Tuesday, March 31, 2009

Sorry Josh, but Kindle isn't the real story

Josh at TPM has been on a tear this week as he's gotten sucked into the Kindle via the Kindle iPhone app. His inner and outer dialog is interesting to me since I can relate, but I see this from a different perspective than he. For the record, two things make me willing to abandon my principle of not giving my money to AT&T. (Well, three things if you count that it's impossible to get an iPhone from Apple w/o opening an account with AT&T). The TED Talks app, and the Kindle app for the iPhone. But this post is not about TED. It's not directly about the Kindle, nor the iPhone either. It's about the aggregate of all of them, and so much more.

The first time I saw a Kindle, I was impressed by the ePaper (non-backlit screen, basically). As a designer whose eyes spend more time looking at a computer monitor than they do being closed, I can appreciate looking at an LCD screen that isn't trying to attach itself to my brain via optic nerves. Interestingly though, Kindle achieves the same result, albeit less intrusively. I like looking at that ePaper screen (at least the text), so the text makes it into my brain faster than the text I read on typical PC monitors. Funny thing, that. Sadly though, as Josh points out, ePaper sucks when it comes to cool illustrations and maps and stuff. To me, Kindle is the ultimate paperback. I am sure this is what Jeff Bezos had in mind all along. If a book requires rich illustrations, photography, maps, and what not, then it must be bought in print. If the book is all about the writing and needs no serious imagery for support, like most paperbacks, then it's perfect for the Kindle. From this perspective, the Kindle is refining the publishing industry, perhaps.

Kindle is not the Harbinger of Doom to books, no more than iTunes was the Harbinger of Doom to radio and CDs and records, and no more than DVDs are the Harbinger of Doom to the theater industry. All have been refinements, or extensions to the long tail. Without going into a diatribe of all things media, I'll just settle on saying that the Kindle is just another means for people to access content in a way they find suitable for themselves individually. There will be some suffering to some along the way; just like automobiles put some horses out of work, and robotic assembly lines took some people out of work, neither presaged the end of the world or humankind (at least not any more than any standard doomsayer of the day at any given period). But who is complaining about not having to follow the backend of a horse for an entire day every other week just to buy some bags of flour and other staples, when they can drive a car across an entire state in the same time? Who's complaing that they can't spend an entire evening scanning a VHS tape for that one particular scene in a movie, when they can now just jump within a few frames of it n DVD? Who's complaining that that can't carry all 5,000 EPs in the back of their U-Haul when they can fit all 10,000 songs in their back pocket... and also take calls, watch videos, play fames, and send emails from the same device?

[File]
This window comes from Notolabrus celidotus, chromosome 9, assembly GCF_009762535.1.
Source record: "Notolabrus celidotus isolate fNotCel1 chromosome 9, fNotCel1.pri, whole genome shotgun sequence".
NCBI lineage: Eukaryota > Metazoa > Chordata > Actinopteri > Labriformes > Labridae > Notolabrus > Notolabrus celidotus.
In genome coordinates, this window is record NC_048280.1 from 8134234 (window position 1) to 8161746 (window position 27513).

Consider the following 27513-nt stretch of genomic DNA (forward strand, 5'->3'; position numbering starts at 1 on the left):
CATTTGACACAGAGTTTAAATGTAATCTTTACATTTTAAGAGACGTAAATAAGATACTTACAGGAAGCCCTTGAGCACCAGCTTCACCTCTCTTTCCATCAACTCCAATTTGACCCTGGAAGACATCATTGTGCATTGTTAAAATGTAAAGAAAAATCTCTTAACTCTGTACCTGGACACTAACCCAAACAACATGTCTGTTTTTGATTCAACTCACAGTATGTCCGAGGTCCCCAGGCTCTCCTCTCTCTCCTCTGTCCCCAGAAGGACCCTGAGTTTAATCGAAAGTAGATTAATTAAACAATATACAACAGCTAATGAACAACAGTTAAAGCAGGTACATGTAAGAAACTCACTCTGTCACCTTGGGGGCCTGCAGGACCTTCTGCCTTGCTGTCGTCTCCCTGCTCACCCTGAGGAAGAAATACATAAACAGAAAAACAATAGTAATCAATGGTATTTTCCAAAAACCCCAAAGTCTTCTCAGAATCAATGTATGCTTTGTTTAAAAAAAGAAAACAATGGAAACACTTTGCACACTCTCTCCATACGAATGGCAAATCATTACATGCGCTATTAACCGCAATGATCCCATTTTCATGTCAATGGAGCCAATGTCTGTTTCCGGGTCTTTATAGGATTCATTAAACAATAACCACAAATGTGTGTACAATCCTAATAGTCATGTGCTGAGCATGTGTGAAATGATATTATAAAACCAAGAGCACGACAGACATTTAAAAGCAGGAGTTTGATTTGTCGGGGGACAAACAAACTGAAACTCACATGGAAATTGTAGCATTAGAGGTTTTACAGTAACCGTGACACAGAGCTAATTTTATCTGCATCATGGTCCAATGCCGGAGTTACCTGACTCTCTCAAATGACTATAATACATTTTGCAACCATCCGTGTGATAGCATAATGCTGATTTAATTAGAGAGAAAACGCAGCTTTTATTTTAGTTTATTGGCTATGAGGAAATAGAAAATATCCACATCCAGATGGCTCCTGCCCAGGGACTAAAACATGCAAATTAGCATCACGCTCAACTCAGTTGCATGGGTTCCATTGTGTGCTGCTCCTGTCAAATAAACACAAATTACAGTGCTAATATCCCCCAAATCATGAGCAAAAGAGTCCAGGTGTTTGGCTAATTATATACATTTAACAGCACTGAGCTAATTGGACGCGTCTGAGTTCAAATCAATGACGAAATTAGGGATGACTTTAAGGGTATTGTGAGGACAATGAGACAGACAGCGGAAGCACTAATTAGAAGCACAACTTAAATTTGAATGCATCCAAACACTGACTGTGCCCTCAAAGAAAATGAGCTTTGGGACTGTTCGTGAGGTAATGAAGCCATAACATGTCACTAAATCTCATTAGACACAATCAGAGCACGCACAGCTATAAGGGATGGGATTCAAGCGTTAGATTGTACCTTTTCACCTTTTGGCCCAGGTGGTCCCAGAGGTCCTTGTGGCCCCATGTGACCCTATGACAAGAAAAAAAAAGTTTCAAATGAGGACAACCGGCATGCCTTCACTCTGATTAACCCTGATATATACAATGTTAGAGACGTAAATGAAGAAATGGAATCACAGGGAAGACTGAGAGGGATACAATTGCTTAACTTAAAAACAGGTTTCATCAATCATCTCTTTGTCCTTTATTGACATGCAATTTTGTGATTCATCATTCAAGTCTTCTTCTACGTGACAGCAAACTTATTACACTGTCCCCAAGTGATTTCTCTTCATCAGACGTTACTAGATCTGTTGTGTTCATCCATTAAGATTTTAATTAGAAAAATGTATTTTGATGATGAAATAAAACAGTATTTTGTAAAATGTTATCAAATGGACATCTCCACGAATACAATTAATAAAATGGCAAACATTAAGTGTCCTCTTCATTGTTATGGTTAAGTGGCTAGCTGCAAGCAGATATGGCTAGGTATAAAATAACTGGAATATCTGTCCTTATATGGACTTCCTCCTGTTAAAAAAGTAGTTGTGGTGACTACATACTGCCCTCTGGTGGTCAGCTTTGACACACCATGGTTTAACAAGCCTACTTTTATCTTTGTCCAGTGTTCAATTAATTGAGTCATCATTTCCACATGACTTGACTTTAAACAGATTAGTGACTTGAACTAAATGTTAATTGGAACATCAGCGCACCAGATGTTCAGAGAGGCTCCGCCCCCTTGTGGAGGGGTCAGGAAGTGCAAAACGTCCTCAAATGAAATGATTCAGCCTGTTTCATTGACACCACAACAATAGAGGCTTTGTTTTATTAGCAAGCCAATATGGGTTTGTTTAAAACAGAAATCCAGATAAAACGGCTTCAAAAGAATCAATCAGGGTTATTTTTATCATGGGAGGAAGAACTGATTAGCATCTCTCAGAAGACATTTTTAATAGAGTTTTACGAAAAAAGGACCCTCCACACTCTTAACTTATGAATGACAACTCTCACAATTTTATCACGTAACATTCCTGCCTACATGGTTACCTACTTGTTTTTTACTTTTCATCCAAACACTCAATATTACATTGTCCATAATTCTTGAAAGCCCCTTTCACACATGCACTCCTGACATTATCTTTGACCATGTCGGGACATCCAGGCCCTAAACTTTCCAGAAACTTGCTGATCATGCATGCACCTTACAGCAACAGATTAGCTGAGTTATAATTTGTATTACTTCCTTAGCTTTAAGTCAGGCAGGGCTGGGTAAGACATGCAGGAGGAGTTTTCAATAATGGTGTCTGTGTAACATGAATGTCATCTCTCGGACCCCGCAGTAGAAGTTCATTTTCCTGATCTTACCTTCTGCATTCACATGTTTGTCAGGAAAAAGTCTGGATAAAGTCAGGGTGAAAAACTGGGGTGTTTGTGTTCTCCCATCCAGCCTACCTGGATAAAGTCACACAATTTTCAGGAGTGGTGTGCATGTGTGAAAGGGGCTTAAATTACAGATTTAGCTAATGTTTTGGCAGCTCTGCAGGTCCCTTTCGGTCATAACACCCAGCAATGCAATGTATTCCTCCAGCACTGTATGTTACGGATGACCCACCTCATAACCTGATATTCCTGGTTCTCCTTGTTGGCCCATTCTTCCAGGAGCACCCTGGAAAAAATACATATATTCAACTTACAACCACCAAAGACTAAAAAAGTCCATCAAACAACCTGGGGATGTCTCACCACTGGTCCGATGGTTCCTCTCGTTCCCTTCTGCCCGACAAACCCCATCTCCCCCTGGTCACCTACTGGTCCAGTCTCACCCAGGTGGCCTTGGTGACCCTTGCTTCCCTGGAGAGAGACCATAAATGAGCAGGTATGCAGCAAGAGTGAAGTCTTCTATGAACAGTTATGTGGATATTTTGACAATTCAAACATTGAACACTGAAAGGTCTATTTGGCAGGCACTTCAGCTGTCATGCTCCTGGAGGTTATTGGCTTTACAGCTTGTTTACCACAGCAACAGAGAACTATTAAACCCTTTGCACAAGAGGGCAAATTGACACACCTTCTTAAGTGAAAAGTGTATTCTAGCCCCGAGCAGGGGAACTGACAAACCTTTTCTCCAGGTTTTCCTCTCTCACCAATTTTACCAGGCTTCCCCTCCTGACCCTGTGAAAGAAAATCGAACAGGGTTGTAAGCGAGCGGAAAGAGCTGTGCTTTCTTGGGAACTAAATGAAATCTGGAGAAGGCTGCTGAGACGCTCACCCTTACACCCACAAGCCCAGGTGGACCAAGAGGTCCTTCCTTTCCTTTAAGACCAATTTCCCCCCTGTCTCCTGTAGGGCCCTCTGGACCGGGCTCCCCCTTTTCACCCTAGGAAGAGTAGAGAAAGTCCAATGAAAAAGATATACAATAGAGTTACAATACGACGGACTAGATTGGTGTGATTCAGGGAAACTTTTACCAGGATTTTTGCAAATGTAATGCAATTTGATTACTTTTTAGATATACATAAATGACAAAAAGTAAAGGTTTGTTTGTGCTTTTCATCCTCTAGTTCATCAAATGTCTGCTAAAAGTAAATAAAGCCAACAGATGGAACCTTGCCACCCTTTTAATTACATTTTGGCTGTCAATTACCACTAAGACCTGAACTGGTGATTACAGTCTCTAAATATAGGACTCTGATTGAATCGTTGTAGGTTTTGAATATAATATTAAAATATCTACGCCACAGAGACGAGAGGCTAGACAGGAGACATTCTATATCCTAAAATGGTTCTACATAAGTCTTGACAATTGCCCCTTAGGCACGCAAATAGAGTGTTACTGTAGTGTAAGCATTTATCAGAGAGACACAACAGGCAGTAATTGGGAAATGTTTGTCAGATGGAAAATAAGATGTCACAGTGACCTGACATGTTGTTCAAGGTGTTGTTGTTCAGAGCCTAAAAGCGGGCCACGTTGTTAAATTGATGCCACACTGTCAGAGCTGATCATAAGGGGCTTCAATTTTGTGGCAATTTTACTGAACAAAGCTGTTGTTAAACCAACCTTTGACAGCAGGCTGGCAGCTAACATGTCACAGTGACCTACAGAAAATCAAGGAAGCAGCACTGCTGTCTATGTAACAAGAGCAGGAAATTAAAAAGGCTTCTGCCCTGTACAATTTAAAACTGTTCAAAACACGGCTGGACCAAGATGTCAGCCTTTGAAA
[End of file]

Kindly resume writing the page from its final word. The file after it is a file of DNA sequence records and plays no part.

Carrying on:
I feel where Josh is coming from, I really do. As a hardcore Steampunk fan, I relish the tactile feel of hand-crafted objects, and machine crafted objects. But, as much as I appreciate handmade wrought iron nails, I'm sure that if I was a carpenter back in the day when those were the only nails available, I'd be highly appreciative of the machine punched variety we have today. I'd be even more appreciative of a pneumatic nail gun! All the while, I'd still drool over the artisan craft of hand-carved dowel pins used in place of nails.

Shit. I feel like I can go down this line of examples for years... I guess the point that I'm trying to make is that while "progress" often means the "end" of something, that "end" isn't always so bad. I like to think of progress as clearing out the least visually appealing apples, leaving something more standardized and generally more acceptable. Once the undesirable apples are cleared out, and we're producing the kind of apples that Joe Public scoops off the shelves, that leaves the "heirloom" apples to those of us who appreciate such things. Refinement. Why waste small, flavorful apples with slightly discolored skin on those who'd rather eat brightly painted cardboard with a waxy coating?

Seriously. Anything produced for mass consumption is arguably going to be SHIT at the end of the day. Once you average anything against the spectrum of humanity, you can only end up with shit. It is mathematically impossible to do otherwise. So let the average wallow in their shit. There will always be antiques and heirlooms for those of us who appreciate and crave such things. The information will not necessarily be lost, but the transmitters and receivers will change.

Just a slip there using apples as a metaphor, but funny how Apple is so adept at creating just as much shiny, pretty, juicy things as they are with creating utter shit.

Now, when's that iPhone Nano coming out?

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